Durban climate talks
Whose turn to carve?
March 18, 2013 -- In Durban, South Africa, five heads of state meet on March 26-27, 2013, to assure the rest of Africa that their countries’ corporations are better investors in infrastructure, mining, oil and agriculture than the traditional European and US multinationals. The Brazil-Russia-India-China-South Africa (BRICS) summit will also include 16 heads of state from Africa, including some notorious tyrants. A new $50 billion bank will probably be launched.
Trade unionists joined a march in Doha for action on climate change to demand improved human rights for migrant workers. Photograph: Karim Jaafar/AFP/Getty Images.
Statement by the international peasant movement La Via Campesina,
December 7, 2012 – As the climate negotiations come to a close, the industrialised countries insist on inaction for the next decade, finding even more ways to escape their historical responsibility, create more carbon markets including one on agriculture and to keep business as usual of burning the planet.
While governments continue to prioritise the interests of industry and agribusiness, peasant farmers continue producing to feed the world’s people and the planet.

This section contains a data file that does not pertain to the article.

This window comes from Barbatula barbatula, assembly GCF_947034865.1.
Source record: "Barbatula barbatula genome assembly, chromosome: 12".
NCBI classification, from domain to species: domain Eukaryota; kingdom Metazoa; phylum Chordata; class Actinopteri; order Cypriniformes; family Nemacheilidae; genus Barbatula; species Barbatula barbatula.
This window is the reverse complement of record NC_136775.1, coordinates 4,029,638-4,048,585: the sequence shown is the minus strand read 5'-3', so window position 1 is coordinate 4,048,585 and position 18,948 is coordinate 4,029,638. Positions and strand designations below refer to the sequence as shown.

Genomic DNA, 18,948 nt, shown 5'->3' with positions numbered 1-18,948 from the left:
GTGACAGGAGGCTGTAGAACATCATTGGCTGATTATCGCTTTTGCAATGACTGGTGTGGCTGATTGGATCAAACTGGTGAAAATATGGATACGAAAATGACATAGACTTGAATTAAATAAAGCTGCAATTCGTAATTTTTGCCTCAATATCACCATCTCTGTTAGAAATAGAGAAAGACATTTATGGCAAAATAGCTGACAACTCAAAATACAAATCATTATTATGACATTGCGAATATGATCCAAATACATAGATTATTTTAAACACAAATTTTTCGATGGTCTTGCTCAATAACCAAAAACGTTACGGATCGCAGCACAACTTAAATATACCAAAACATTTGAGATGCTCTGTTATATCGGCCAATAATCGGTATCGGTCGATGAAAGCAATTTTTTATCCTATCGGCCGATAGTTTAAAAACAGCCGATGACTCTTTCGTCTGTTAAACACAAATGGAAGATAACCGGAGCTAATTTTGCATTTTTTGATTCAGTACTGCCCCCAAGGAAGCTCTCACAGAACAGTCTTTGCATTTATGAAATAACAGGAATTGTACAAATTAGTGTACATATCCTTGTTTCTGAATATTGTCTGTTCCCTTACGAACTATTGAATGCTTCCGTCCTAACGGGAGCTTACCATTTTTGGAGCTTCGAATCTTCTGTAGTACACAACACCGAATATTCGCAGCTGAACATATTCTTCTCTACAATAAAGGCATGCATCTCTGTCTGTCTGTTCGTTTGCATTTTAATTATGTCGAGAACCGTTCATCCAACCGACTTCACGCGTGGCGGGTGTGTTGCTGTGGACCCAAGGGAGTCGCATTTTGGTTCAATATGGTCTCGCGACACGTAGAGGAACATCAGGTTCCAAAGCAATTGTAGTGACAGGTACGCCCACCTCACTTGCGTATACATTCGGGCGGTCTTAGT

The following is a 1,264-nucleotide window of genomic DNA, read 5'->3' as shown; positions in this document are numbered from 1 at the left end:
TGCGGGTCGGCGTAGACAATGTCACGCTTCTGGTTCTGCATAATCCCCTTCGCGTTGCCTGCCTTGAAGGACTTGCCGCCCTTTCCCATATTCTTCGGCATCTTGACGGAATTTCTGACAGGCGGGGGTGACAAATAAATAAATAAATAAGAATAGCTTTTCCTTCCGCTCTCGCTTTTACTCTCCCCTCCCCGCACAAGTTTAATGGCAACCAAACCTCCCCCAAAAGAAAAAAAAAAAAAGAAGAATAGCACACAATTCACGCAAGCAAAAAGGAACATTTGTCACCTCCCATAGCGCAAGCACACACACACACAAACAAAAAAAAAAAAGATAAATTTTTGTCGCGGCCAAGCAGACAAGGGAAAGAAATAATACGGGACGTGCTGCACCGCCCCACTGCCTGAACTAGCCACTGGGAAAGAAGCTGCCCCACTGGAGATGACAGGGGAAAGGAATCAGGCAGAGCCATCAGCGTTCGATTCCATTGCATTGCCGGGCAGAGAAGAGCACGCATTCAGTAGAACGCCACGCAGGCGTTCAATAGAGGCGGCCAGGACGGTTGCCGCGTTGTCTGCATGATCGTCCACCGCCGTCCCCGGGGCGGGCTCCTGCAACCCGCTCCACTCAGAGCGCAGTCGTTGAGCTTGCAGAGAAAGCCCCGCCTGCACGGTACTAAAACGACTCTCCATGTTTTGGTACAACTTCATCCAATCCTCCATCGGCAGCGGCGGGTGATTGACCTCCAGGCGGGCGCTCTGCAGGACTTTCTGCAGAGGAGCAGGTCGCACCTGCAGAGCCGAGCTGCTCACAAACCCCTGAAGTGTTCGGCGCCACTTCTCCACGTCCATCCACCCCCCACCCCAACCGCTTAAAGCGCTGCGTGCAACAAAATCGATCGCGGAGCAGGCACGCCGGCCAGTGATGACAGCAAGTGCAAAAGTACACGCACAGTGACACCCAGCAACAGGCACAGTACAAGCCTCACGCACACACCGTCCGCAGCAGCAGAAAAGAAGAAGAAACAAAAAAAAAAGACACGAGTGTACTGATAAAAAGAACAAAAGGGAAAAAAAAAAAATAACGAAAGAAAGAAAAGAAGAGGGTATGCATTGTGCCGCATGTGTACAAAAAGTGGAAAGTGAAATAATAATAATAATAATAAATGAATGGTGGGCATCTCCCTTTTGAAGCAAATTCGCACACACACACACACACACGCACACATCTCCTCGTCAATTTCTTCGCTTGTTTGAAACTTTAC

Climate Connections, June 18, 2012 -- What’s wrong with the green economy?: Joanna Cabello of Carbon Trade Watch at Rio+20.
For more coverage of the Rio+20, click HERE.
By Patrick Bond, Rio de Janeiro
June 18, 2012 -- Links International Journal of Socialist Renewal, a version of this article also appeared at Climate and Capitalism -- Given the worsening world economic crisis, the turn to "Green Economy" rhetoric looms as a potential saviour for footloose financial capital, and is also enormously welcome to those corporations panicking at market chaos in the topsy turvy fossil-fuel, water, infrastructure construction, technology and agriculture sectors.
On the other hand, for everyone else, the Rio+20 Earth Summit underway this week in Brazil, devoted to advancing Green Economy policies and projects, appears as an overall disaster zone for the people and planet.
By Patrick Bond, Durban
February 28, 2012 -- Links International Journal of Socialist Renewal -- In 2007, former World Bank chief economist Nick Stern termed climate change the worst "market failure" in history – since those who pollute with greenhouse gases are not charged, and since they threaten future generations and vast swathes of natural life – and at that moment, even the 1991 ravings of another former World Bank chief economist, Larry Summers, made sense.
"I think the economic logic behind dumping a load of toxic waste in the lowest-wage country is impeccable and we should face up that", according to a memo with Summers’ signature, although actually Summers was a mere plagiarist of Harvard economist Lant Pritchett’s genius, insiders allege.